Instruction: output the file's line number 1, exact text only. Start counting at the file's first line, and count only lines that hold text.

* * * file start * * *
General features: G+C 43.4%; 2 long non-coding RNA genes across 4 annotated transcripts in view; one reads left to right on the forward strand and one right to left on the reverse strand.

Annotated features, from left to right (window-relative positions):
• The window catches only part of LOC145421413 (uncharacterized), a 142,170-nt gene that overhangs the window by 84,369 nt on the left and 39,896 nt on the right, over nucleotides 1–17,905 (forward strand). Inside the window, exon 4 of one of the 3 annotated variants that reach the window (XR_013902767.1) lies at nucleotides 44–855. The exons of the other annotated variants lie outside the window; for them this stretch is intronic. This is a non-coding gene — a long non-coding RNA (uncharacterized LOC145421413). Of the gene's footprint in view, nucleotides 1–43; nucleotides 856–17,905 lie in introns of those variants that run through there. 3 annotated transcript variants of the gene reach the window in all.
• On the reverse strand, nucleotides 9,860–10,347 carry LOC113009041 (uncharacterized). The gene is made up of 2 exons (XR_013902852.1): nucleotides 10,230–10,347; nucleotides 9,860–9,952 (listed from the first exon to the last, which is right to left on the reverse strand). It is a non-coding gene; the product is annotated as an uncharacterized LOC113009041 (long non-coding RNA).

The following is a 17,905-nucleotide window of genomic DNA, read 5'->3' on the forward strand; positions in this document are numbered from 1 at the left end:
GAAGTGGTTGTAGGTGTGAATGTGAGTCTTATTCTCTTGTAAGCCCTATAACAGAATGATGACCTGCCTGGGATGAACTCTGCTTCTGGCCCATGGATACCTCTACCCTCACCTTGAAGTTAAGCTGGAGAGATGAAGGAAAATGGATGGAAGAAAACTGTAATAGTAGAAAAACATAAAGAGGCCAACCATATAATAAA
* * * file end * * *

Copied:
General features: G+C 43.4%; 2 long non-coding RNA genes across 4 annotated transcripts in view; one reads left to right on the forward strand and one right to left on the reverse strand.